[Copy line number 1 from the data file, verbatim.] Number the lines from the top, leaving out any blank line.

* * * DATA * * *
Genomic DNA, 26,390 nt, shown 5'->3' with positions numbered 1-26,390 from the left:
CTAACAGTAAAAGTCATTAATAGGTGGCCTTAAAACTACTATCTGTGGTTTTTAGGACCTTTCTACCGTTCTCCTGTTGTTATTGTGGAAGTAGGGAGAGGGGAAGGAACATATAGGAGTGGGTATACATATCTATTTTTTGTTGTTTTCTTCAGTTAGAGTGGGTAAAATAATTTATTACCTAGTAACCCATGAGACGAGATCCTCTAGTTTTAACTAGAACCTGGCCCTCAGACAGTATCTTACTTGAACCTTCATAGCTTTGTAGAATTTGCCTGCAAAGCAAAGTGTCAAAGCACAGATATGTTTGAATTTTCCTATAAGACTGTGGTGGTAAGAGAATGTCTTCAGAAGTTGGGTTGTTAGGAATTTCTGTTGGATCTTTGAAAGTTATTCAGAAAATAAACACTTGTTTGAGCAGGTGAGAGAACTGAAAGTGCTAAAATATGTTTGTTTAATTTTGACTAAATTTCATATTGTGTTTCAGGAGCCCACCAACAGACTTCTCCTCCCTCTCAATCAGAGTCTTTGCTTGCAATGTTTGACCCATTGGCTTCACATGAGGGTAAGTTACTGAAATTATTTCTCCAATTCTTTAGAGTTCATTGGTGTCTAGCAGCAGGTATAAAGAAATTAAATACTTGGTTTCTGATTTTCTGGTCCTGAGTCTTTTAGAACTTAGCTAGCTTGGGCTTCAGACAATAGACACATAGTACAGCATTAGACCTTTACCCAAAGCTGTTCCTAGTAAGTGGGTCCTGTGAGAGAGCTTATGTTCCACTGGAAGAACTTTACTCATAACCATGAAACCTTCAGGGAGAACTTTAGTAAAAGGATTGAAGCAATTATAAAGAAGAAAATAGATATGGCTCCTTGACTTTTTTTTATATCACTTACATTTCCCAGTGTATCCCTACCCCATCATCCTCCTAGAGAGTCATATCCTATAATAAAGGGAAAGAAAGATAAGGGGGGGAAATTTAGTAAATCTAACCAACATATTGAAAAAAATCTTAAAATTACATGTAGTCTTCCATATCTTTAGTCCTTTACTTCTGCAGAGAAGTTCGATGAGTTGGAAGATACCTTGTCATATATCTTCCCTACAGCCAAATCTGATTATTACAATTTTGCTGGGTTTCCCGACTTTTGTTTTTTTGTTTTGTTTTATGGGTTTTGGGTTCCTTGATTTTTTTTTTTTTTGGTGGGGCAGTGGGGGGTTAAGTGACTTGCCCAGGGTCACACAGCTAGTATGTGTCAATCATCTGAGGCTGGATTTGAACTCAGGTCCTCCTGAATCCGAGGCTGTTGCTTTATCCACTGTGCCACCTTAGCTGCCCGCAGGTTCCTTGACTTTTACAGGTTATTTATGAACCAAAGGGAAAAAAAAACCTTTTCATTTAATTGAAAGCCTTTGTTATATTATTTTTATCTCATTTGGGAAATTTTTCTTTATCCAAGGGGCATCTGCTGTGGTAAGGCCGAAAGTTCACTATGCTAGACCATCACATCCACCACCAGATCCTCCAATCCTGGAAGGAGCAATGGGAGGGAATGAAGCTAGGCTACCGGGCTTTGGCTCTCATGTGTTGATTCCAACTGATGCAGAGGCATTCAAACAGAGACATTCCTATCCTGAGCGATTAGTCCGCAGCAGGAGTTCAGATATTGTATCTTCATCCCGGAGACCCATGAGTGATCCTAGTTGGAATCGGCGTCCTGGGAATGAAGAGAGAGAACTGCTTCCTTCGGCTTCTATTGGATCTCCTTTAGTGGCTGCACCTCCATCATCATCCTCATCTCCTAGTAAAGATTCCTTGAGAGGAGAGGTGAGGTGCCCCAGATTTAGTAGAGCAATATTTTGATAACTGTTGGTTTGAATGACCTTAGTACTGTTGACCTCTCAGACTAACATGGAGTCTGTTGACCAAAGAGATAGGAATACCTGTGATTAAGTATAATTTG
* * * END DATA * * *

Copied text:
Genomic DNA, 26,390 nt, shown 5'->3' with positions numbered 1-26,390 from the left: